Log Driver's Waltz

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LOG DRIVER'S WALTZ. Canadian, Air and Waltz (3/4 time). G Major. Standard tuning (fiddle). AA'BB'. Composed by Canadian folksinger Wade Hemsworth (1915-2002). The song has become a classic of Canadian folk music, and begins:

If you should ask any girl from the parish around
What pleases her most from her head to her toes,
She’ll say - I’m not sure that it’s business of yours,
But I do like to waltz with a log driver.

Chorus:
For he goes birling down a-down the white water;
That’s where the log driver learns to step lightly.
It’s birling down, a-down white water;
A log driver’s waltz pleases girls completely.

The melody for the song is borrowed and began not as a waltz, but as a schottische. It is quite widespread as a duple-time schottische or clog, albeit primarily in the first strain (with a variety of second strains attached), and can be found under titles "Evening Pleasures Schottische," "Limber Neck Blues", "Clog in C Major," "Starlight Clog," "Nightingale (2) (The)," "Rustic Dance (3)," among others. However, it seems likely that Hemsworth's source for the melody he adapted is from Don Messer's 1937 recording called "Billy Wilson's Clog" (later published by Messer as "Clog in C Major").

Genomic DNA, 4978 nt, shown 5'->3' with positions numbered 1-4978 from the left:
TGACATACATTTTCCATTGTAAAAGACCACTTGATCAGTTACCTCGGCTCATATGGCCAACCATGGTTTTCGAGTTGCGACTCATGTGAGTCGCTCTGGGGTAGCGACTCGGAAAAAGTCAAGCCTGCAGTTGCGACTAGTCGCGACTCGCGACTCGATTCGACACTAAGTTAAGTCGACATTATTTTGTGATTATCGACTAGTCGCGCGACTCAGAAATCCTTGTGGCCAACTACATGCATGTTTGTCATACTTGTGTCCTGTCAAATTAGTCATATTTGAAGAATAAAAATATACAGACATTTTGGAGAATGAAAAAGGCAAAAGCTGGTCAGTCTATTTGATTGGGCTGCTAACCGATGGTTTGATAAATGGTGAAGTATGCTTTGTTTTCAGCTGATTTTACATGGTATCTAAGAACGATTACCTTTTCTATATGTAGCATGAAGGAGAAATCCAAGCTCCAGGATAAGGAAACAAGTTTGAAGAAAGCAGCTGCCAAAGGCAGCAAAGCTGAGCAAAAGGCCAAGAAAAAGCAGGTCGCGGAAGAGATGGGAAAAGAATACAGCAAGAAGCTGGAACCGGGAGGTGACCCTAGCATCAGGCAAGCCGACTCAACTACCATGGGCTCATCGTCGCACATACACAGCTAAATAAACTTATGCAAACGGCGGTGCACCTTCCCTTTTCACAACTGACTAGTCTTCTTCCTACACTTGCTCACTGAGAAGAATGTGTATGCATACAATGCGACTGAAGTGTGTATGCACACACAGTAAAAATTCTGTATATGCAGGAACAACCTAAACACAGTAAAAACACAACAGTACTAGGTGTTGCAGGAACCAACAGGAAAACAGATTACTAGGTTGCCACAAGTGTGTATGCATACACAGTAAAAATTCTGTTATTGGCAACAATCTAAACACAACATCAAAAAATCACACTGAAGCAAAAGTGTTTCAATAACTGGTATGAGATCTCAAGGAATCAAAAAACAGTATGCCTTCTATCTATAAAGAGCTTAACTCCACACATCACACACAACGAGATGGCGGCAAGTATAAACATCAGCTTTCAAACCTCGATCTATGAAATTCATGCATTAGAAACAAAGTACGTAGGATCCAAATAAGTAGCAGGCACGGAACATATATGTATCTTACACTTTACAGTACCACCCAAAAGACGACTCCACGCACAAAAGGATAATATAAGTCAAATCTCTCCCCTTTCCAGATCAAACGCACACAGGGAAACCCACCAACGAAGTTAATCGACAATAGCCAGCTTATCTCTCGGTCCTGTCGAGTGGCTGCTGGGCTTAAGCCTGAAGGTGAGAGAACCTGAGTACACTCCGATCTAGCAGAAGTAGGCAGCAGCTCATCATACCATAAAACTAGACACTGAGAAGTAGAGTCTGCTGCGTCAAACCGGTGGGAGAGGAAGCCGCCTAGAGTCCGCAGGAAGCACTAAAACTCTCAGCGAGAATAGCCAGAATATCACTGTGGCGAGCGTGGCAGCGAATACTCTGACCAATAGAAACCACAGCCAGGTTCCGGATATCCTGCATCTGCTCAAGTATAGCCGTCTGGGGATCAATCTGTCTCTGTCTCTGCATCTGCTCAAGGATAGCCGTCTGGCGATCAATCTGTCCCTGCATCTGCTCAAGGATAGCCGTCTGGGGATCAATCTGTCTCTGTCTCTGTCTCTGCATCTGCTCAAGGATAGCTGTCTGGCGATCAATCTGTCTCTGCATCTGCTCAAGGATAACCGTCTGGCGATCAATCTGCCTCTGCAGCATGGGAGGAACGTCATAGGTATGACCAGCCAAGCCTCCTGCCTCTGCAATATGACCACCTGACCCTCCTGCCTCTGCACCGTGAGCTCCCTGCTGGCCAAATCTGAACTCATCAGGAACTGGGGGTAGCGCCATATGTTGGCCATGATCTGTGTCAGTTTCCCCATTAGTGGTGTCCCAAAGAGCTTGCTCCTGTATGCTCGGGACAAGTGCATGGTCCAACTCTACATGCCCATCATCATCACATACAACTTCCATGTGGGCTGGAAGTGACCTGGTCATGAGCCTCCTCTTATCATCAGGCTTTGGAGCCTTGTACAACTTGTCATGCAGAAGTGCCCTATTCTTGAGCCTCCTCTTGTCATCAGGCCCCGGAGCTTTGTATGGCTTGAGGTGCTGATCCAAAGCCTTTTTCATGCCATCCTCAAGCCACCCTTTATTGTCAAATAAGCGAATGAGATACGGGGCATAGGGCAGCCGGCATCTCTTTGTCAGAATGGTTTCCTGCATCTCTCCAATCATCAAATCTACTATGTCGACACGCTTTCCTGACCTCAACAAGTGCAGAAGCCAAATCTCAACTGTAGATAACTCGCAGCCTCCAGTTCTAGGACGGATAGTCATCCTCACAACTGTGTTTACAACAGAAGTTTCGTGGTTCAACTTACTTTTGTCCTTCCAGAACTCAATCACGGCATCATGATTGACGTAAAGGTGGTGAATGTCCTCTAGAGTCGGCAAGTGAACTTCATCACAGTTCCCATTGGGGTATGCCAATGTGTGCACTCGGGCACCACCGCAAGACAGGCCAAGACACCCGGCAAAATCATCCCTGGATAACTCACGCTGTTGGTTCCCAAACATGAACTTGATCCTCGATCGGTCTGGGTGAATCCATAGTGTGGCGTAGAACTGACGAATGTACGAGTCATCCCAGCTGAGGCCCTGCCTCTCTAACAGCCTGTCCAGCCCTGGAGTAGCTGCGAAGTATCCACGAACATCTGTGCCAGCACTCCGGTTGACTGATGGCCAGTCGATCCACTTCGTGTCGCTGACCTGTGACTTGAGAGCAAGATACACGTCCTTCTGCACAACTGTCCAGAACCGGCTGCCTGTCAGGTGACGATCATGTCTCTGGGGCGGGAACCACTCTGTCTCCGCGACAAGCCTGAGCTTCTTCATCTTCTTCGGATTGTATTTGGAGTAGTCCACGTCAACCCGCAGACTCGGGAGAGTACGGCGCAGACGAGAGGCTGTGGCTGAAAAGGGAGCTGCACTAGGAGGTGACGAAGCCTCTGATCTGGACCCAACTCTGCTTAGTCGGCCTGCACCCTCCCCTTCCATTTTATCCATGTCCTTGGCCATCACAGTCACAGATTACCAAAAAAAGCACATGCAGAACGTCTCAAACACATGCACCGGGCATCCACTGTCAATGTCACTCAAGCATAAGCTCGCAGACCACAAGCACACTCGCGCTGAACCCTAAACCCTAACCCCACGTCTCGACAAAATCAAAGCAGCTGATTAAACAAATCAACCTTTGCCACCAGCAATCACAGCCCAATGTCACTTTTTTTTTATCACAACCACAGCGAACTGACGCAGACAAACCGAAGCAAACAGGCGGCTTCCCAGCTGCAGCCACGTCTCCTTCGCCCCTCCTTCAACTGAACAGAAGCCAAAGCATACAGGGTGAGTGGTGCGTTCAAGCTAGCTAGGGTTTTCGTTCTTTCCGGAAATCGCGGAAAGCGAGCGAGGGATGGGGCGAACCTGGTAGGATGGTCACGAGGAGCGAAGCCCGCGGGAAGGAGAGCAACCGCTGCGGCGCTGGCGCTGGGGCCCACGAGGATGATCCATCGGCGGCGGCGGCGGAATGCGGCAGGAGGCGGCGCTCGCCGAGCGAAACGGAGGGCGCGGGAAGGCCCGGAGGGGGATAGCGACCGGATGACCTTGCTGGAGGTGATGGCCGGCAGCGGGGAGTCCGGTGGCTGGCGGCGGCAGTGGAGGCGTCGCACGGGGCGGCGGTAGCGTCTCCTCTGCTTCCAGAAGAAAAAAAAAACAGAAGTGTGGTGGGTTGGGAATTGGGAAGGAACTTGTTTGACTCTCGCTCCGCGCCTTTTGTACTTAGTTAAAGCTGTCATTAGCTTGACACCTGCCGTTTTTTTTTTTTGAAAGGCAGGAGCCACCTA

Source for notated version:

Printed sources:

Recorded sources:

See also listing at:
Jane Keefer's Folk Music Index: An Index to Recorded Sources [1]
See John Weldon's 1979 animated short "Log Driver's Waltz" [2]




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